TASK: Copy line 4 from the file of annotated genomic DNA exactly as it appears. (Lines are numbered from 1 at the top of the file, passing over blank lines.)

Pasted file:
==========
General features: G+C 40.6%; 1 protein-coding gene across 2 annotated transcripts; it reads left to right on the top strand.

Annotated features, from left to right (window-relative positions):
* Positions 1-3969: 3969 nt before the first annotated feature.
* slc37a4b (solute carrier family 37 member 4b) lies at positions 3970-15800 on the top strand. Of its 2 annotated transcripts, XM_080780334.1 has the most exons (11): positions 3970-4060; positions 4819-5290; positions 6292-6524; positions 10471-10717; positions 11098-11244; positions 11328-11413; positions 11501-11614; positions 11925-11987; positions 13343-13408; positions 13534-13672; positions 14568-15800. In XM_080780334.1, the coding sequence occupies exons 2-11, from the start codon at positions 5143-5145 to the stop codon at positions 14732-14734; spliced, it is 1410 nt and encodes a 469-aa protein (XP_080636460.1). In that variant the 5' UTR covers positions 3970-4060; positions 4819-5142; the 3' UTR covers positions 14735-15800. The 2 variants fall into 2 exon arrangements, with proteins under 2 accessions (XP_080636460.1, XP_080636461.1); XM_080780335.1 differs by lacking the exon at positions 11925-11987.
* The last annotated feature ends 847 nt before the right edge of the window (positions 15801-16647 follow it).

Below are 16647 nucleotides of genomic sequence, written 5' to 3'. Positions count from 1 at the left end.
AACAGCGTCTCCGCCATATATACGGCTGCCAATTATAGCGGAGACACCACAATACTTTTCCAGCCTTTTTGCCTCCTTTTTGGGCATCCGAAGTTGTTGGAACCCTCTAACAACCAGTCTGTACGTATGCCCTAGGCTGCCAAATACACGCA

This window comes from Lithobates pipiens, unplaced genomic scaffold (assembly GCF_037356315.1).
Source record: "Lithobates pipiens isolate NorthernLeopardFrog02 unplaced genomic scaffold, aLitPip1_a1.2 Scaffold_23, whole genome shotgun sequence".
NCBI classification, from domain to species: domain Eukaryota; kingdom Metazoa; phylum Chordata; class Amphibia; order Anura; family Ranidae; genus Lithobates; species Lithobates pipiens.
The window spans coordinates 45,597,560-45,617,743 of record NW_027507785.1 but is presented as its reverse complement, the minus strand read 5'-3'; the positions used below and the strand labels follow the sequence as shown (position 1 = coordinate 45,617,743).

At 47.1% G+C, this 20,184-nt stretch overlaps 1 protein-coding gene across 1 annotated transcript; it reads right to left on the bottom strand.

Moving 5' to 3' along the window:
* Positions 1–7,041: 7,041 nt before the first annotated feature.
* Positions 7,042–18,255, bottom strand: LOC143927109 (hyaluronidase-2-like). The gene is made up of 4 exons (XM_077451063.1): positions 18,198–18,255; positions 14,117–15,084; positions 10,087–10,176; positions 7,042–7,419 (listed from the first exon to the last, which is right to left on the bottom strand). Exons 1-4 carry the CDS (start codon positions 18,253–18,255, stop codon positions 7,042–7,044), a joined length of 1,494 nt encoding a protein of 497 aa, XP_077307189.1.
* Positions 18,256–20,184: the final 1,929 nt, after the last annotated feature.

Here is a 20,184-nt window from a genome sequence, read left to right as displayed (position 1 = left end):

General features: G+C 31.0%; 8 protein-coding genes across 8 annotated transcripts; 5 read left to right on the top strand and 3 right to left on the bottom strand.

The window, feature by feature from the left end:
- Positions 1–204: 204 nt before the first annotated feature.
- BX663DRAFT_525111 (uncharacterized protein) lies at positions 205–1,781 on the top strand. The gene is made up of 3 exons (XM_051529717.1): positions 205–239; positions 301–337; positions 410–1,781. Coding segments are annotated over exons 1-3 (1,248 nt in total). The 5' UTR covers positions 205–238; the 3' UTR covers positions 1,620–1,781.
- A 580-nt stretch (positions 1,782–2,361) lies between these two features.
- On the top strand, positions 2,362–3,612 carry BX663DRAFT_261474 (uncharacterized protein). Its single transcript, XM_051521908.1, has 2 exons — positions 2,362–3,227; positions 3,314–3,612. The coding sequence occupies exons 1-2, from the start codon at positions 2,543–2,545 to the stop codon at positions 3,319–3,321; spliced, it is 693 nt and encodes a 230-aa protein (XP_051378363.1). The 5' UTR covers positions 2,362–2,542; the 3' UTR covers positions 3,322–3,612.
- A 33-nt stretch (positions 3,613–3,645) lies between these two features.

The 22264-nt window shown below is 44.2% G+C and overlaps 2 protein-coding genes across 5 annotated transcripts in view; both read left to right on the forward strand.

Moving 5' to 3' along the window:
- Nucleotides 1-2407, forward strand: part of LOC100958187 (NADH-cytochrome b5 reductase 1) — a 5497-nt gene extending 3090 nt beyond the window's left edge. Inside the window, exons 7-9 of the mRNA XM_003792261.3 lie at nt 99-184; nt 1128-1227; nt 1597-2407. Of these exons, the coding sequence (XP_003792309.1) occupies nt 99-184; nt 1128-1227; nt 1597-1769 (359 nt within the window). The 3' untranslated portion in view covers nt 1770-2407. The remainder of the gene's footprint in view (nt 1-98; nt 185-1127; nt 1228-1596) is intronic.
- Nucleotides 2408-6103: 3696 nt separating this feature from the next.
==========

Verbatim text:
* slc37a4b (solute carrier family 37 member 4b) lies at positions 3970-15800 on the top strand. Of its 2 annotated transcripts, XM_080780334.1 has the most exons (11): positions 3970-4060; positions 4819-5290; positions 6292-6524; positions 10471-10717; positions 11098-11244; positions 11328-11413; positions 11501-11614; positions 11925-11987; positions 13343-13408; positions 13534-13672; positions 14568-15800. In XM_080780334.1, the coding sequence occupies exons 2-11, from the start codon at positions 5143-5145 to the stop codon at positions 14732-14734; spliced, it is 1410 nt and encodes a 469-aa protein (XP_080636460.1). In that variant the 5' UTR covers positions 3970-4060; positions 4819-5142; the 3' UTR covers positions 14735-15800. The 2 variants fall into 2 exon arrangements, with proteins under 2 accessions (XP_080636460.1, XP_080636461.1); XM_080780335.1 differs by lacking the exon at positions 11925-11987.